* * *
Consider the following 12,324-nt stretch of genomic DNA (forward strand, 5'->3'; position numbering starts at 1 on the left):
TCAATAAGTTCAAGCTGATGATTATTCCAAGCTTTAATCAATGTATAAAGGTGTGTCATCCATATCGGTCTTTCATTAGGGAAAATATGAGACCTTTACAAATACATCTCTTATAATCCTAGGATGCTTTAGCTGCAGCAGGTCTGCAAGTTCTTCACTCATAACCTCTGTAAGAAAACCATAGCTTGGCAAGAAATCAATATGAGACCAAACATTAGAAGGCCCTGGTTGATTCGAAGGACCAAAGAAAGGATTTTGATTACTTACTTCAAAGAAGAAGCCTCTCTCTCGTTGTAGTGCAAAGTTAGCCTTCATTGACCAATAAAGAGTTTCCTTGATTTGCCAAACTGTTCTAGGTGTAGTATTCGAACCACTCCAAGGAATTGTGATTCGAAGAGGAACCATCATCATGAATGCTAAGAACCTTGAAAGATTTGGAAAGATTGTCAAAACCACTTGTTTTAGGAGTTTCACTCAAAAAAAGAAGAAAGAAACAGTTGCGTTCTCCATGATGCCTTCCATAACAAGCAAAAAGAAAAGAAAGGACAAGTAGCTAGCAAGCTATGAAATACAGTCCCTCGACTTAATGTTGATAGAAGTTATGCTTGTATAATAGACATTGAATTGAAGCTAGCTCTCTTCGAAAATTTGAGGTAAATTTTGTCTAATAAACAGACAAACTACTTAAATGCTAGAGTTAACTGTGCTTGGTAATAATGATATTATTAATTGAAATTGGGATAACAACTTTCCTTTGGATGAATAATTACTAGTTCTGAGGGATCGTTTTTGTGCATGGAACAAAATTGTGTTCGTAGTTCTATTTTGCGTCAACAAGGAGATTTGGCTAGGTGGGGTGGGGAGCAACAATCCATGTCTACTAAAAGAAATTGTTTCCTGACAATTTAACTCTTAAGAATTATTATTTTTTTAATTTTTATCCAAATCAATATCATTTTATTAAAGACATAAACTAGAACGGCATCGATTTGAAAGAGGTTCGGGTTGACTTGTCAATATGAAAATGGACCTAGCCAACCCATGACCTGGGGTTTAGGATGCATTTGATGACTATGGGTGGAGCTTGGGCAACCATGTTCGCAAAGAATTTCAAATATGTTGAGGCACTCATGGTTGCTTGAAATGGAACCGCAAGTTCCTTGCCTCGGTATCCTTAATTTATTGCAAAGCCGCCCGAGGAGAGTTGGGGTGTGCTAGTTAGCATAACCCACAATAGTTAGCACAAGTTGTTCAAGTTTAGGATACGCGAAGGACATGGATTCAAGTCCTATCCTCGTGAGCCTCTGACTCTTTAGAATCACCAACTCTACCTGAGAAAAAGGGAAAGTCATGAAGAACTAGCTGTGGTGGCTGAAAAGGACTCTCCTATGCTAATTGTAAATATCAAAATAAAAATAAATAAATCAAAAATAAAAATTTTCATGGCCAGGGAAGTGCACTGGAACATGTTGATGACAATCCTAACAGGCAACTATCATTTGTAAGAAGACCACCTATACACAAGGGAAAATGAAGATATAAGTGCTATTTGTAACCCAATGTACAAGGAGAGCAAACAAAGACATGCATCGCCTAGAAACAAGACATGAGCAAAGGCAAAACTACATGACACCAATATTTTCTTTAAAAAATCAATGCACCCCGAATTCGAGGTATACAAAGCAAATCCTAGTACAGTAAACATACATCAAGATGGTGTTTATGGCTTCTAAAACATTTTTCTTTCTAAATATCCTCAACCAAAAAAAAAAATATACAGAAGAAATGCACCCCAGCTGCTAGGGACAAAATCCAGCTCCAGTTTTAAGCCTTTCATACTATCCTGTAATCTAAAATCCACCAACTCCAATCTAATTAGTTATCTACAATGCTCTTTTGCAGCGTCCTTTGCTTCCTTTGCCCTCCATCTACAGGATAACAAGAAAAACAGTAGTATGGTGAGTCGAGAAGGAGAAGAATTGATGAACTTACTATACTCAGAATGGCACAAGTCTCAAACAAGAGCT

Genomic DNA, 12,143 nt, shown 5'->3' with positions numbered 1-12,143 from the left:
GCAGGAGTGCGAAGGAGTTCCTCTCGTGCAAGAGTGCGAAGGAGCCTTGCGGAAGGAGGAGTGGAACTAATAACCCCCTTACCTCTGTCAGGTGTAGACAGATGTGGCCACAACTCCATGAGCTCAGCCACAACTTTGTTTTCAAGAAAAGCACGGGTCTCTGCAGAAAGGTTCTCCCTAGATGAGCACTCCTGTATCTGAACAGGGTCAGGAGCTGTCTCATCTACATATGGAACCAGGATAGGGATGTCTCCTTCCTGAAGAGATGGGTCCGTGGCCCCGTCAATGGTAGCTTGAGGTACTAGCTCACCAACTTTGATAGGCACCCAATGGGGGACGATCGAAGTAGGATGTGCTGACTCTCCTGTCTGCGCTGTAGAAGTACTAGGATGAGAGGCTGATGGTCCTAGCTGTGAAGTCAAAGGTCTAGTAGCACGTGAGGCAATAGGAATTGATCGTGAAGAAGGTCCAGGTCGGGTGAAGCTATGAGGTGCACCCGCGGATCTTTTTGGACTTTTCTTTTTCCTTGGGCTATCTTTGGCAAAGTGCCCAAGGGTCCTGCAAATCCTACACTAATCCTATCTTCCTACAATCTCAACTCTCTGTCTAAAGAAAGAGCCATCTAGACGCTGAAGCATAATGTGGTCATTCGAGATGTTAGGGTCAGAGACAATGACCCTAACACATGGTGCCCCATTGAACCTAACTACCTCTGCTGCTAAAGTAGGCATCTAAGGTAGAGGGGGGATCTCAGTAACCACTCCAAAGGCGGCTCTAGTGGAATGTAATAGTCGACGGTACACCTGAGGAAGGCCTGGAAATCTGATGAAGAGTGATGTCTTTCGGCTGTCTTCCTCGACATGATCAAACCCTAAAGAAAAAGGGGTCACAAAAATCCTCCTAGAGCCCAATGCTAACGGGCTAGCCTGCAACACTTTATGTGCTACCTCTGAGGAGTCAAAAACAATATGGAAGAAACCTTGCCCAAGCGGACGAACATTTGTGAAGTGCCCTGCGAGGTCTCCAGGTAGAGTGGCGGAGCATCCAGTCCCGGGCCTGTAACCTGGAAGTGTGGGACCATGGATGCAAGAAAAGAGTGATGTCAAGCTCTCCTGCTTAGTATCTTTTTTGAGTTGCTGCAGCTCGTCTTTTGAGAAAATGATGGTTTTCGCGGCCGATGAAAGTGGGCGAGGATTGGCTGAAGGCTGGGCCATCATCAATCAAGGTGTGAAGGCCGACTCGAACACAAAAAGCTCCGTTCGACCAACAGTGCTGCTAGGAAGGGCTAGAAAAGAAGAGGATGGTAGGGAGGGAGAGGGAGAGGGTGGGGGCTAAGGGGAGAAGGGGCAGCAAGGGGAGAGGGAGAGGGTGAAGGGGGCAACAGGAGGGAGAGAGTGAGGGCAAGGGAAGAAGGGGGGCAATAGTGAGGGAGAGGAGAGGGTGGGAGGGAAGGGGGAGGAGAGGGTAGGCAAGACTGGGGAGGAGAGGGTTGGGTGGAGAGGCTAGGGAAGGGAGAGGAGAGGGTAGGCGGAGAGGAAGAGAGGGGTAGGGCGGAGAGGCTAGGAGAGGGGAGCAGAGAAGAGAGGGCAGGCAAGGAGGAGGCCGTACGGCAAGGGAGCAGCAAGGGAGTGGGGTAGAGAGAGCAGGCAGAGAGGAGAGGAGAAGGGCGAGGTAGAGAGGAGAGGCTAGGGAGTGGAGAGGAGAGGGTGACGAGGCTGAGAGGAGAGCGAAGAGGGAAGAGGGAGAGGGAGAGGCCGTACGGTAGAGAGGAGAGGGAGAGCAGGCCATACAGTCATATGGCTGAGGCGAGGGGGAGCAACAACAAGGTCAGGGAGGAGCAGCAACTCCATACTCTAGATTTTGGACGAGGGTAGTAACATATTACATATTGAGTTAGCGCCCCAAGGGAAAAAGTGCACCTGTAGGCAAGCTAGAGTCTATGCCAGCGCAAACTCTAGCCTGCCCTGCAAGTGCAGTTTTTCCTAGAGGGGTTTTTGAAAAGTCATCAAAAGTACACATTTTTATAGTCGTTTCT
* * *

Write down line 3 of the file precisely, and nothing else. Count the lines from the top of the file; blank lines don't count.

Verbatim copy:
Genomic DNA, 12,143 nt, shown 5'->3' with positions numbered 1-12,143 from the left: